Today we give you something rare from the Philadelphia Court of Common Pleas — a defense win on preemption. The Philadelphia CCP has been the source of some rather vexing decisions over the years and has certainly taken its share of criticism. Criticism that we think has been rather overstated. Don’t get us wrong, we’ve vehemently voiced our disapproval of several Philadelphia CCP decisions over the years. But there are plenty of times when Philadelphia judges get it right. That happened two weeks ago in Caltagirone v. Cephalon, Inc., 2017 WL 1135576 (Pa. CCP Mar. 23, 2017).
Plaintiff was prescribed an opioid medication to treat his migraines. The drug was approved for use to treat pain related to cancer, so the prescription was off-label. We use that term a lot, but it is worth stopping to remind ourselves what that really means. The FDA-approved labeling for the drug says its intended use is for treating pain in cancer patients. In other words, that was the patient population in which the drug was studied and the data presented to and examined by the FDA and therefore, the indication for which it was approved. Once a drug or device is on the market, however, doctors, who are not governed by the FDA, are free to use those products for any reason they find is medically necessary. Indeed, much of what we know today about drugs and devices comes from physicians using them in the field in ways that they were not originally intended (aspirin as a blood thinner being among the most well-known example). When you break it down like that, it is not surprising that doctors treating patients with migraines who have not been receptive to standard treatments would look to alternative pain medications, such as an opioid with proven success in alleviating pain in cancer patients. In this context, the drug is still being used to treat pain, just a different type of pain.
Back to Caltagirone. The opioid prescribed to plaintiff, in addition to being labeled for use with cancer patients, was also known to be highly addictive. Id. at *1 & 5. The drug was prescribed to plaintiff for 7 years during which time he was in and out of drug treatment programs due to opioid and other drug addictions. Plaintiff ultimately died from his drug addiction. Id. at *1.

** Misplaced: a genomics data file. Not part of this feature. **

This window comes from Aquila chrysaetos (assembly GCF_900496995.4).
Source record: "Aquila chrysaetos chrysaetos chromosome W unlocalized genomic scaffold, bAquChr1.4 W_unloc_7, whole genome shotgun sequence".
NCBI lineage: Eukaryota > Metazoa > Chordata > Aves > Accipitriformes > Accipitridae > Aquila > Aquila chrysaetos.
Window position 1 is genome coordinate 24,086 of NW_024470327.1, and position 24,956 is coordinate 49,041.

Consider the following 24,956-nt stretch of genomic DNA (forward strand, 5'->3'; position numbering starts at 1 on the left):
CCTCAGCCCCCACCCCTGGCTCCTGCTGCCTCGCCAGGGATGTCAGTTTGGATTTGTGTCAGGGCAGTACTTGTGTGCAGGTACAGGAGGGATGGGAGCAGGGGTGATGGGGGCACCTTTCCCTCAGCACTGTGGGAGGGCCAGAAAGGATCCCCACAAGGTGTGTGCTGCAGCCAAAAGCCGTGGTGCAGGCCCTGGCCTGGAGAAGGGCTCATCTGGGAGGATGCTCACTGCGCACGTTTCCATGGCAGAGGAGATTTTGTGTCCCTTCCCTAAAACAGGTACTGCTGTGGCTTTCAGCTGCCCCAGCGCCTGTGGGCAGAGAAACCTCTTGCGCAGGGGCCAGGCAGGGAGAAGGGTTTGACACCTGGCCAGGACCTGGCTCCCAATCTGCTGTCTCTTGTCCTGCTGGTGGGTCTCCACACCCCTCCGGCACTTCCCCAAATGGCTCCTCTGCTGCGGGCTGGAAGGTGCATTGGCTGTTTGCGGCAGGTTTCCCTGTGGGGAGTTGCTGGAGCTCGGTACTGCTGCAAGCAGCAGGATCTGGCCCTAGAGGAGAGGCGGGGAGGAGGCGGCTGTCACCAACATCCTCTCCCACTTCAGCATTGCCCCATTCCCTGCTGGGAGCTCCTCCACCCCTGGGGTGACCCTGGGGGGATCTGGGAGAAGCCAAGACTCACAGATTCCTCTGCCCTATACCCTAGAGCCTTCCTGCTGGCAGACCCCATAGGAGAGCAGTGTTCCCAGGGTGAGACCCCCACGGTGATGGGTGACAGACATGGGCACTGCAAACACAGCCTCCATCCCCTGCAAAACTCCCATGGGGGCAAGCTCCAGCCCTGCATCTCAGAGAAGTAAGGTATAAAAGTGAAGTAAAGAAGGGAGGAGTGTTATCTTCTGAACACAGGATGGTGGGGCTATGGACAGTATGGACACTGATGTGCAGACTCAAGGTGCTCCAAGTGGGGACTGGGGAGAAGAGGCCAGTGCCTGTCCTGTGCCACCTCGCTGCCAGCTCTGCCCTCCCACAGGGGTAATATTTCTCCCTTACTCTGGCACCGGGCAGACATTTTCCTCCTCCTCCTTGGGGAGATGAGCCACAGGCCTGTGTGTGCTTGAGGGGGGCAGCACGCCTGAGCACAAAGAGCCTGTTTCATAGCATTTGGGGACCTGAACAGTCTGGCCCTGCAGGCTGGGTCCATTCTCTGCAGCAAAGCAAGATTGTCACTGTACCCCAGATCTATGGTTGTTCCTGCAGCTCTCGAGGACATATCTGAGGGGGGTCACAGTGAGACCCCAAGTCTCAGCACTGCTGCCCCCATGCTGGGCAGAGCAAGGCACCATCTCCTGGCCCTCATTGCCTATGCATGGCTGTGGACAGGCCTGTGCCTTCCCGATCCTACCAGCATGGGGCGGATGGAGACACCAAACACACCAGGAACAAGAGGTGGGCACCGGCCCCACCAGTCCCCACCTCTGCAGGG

Plaintiff’s claims were for negligence, fraud, misrepresentation, and violation of the UTPCPL. The basis for each claim was an allegation that defendants illegally promoted the drug for off-label uses, which was forbidden by the FDA. Id. at *2. The first thing the court does is negate plaintiff’s premise by holding that “generally off-label sales, promotions and prescriptions are proper.” Id. at *3. Further, at the motion to dismiss stage, the court had to accept as true the material facts pleaded by plaintiff. But a critical material fact was missing from plaintiff’s complaint – any allegation that any off-label promotion was false. A false or misleading statement or omission is a requirement for each of plaintiff’s claims under state law. However, plaintiff only alleges that defendants marketed the drug off-label, not that that off-label promotion was false in any way. Because there is no state-law duty to avoid off-label promotion, plaintiff’s claims “could not exist in the absence of federal laws and regulations.” Id. In other words, plaintiff is suing “because the conduct of promoting the drug for migraine headaches violates the FDCA,” not because defendant has breached any state-law duty. Therefore, plaintiff’s action is a private attempt to enforce the FDCA; the type of action that is barred by Buckman Co. v. Plaintiffs’ Legal Committee, 531 U.S. 341 (2001).
While the court dismissed the case with prejudice as preempted, because defendants also asserted that it was barred by the learned intermediary doctrine, the court addressed that issue as well.
Plaintiff argued that the doctrine should not apply because plaintiff’s doctor was not learned because he was given “misinformation” by defendants. Id. at *4. The court saw that for the disingenuous argument that it was. Not only did the prescribing doctor have access to the risk and precaution information provided by defendants and his own medical training and judgment – in this case, the doctor had “actual knowledge” that his patient had become addicted and continued to prescribe the drug for many years. Id. at *5. The physician is the customer under the learned intermediary rule. Id. And it is the physician’s “duty to read and consider the materials from [other medical sources] and writings from the Defendant manufacturers.” Id. The fact that the prescriber may also have read or seen off-label promotion, didn’t change the fact that it was his duty to use all his training and experience, combined with his personal knowledge of the patient, which here included knowledge of addiction (the harm complained of), to treat the plaintiff. The court usefully also noted that the treater has a duty to know what other medications the patient is taking. Id. Keep in mind this strong statement of the learned intermediary’s duty the next time you are arguing this issue in Philadelphia.